The good news are that the compositions are inspired, strong and there is no filers. Great melodies and clever arrangements. And Martin Orford (of IQ fame) is back to the fold. The bad news: it seems that he just guested on this album, itīs not a permanent come back. In any case he adorns the music with his keyboards, his harmony vocals skills and sometimes with his flute. As usual, the production is very good and the performances are impeccable. I dontīthink any track really stands out that much, since the track list is very well balanced and all the songs are very good. When I listen to it, I listen it from beginning to end with the same pleasure. This is surely one of my top ten albums of 2016.

Conclusion: if youīre a fan of Jadis, go for it! It may sound a little different at first, but youīll be rewarded with repeated spins. If youīre not familiar with this great band, this is a good place to start to know one of the most interesting, unique and subtle prog bands that are around for more than 20 years. Recommended!

Review by kev rowland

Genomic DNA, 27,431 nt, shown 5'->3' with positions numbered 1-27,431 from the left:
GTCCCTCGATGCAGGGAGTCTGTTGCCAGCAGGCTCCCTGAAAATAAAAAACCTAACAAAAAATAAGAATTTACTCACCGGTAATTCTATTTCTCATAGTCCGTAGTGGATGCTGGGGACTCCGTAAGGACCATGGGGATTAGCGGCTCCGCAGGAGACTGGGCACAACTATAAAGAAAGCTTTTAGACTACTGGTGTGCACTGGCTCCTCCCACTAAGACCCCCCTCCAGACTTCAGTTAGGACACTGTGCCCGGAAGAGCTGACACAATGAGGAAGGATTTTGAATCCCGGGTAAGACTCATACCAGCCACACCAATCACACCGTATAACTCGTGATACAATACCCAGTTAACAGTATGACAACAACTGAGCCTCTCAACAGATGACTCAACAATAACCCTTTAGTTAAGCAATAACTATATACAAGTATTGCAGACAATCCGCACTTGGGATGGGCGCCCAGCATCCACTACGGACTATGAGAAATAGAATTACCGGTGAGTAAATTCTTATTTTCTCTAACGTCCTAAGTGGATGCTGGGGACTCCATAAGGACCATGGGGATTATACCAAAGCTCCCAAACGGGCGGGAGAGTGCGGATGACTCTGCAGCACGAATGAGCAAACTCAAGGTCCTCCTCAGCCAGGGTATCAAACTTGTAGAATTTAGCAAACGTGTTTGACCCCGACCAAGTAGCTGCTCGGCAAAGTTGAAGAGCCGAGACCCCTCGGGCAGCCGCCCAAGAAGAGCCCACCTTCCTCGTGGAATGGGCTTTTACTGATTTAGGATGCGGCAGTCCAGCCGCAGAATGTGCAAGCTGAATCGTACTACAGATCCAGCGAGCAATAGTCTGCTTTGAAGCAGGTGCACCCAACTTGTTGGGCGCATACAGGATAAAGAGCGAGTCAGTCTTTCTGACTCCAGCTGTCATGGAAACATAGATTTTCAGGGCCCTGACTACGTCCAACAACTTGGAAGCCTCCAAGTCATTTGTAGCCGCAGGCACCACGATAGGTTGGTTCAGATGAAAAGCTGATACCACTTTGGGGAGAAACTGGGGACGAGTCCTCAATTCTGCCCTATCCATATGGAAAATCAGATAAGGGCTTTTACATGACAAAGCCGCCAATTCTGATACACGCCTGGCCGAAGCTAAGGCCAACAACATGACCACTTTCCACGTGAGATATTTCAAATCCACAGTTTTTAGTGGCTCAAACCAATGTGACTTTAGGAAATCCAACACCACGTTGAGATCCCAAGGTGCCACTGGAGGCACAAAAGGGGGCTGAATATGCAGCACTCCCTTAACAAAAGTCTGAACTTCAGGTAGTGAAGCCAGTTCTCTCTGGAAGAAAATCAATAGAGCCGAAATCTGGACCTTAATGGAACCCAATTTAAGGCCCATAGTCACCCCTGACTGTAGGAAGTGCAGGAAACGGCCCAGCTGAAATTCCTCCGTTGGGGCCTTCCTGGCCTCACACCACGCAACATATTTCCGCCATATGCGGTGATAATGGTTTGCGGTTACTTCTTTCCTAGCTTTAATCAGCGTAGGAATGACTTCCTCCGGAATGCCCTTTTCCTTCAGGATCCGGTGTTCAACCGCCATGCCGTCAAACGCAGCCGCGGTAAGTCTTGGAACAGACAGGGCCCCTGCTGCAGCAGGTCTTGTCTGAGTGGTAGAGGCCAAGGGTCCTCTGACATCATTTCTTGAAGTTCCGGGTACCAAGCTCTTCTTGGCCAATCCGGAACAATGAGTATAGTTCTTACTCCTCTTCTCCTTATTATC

4 stars The last release before this one, 2012's 'See Right Through You', was seen as one of Jadis's best albums, and rightly so. But, for me there was a key element missing and at least for this album, he's back. Jadis has had some great musicians play with them over the years, but it has always been built around the voice, guitar and songs of Gary Chandler, and he has been aided and abetted for more than quarter of a century by Stephen Christey on drums. These two were joined by Andy Marlow (bass) and Arman Vardanyan (keyboards) for the last album after the departures of the IQ boys, but although Andy is still there, Arman has left to be replaced by the incomparable Martin Orford. This is Martin's third stint with Jadis, and it is wonderful to see him back again, as I know from conversations with him some years ago that he had felt the need to leave the scene and was planning never to return. But, one thing led to another, and here he is again, rekindling a relationship with Gary that is very special indeed. I was lucky enough to see Jadis play live quite a few times, both with and without Martin, and also caught some of Martin and Gary's duet gigs, which were always incredible.